Robert Greenberg
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Robert Greenberg, Ph.D

Fee Range1: $ 4000 - $7000

Steinway Artist, Music Historian


Arts/Culture/MusicCreativityMusical Program




Robert Greenberg, Ph.D

Robert GreenbergSteinway Artist, Music Historian

Robert Greenberg was born in Brooklyn, New York in 1954, and has lived in the San Francisco Bay Area since 1978.  Greenberg received a BA in music, magna cum laude, from Princeton University in 1976.  His principal teachers at Princeton were Edward Cone, Daniel Werts, and Carlton Gamer in composition, Claudio Spies and Paul Lansky in analysis, and Jerry Kuderna in piano.  In 1984, Greenberg received a Ph.D. in music composition, With Distinction, from the University of California, Berkeley, where his principal teachers were Andrew Imbrie and Olly Wilson in composition and Richard Felciano in analysis.

Greenberg has composed over fifty works for a wide variety of instrumental and vocal ensembles.  Performances of his works have taken place in New York, San Francisco, Chicago, Los Angeles, England, Ireland, Greece, Italy and The Netherlands, where his Child’s Play for String Quartet was performed at the Concertgebouw of Amsterdam.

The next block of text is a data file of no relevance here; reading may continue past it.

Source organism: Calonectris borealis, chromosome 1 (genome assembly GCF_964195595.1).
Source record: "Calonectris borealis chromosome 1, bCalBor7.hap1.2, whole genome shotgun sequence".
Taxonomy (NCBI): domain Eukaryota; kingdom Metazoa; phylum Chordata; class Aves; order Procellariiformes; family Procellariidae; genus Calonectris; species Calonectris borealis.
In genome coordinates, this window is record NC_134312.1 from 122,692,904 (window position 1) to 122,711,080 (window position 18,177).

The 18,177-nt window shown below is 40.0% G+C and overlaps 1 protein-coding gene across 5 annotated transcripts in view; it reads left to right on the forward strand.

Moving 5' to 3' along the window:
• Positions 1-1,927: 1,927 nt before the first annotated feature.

Greenberg has received numerous honors, including three Nicola de Lorenzo Composition Prizes and commissions from the Koussevitzky Foundation in the Library of Congress, the Alexander String Quartet, the San Francisco Contemporary Music Players, the Strata Ensemble, San Francisco Performances, Trio 180, and the XTET ensemble.  Greenberg is a board member and an artistic director of COMPOSERS, INC., a composers’ collective/production organization based in San Francisco.  His music is published by Sheet Music Plus, Fallen Leaf Press and CPP/Belwin, and has been recorded on the Innova label.

Greenberg has performed, taught and lectured extensively across North America and Europe.  He is currently music historian-in-residence with San Francisco Performances, where he has lectured and performed since 1994. He has served on the faculties of the University of California at Berkeley, California State University East Bay, and the San Francisco Conservatory of Music, where he chaired the Department of Music History and Literature from 1989-2001 and served as the Director of the Adult Extension Division from 1991-1996.

Greenberg has lectured for some of the most prestigious musical and arts organizations in the United States, including the San Francisco Symphony (where for ten years he was host and lecturer for the Symphony’s nationally acclaimed “Discovery Series”), The Chautauqua Institute (where he was the Everett Scholar-in-Residence during the 2006 season), the Ravinia Festival, Lincoln Center for the Performing Arts, the Van Cliburn Foundation, the Nasher Sculpture Center, the Dallas Symphony Orchestra, the Hartford Symphony Orchestra, Villa Montalvo, Music @ Menlo, the University of British Columbia (where he was the Dal Grauer Lecturer in September of 2006), and Philadelphia’s College of Physicians (where he has been the Behrend Lecturer since 2017).  He is a “regular” on the programs of One Day University and is currently lecturer and on-stage host for both the Phoenix Symphony and the Phoenix Symphony Chamber Program.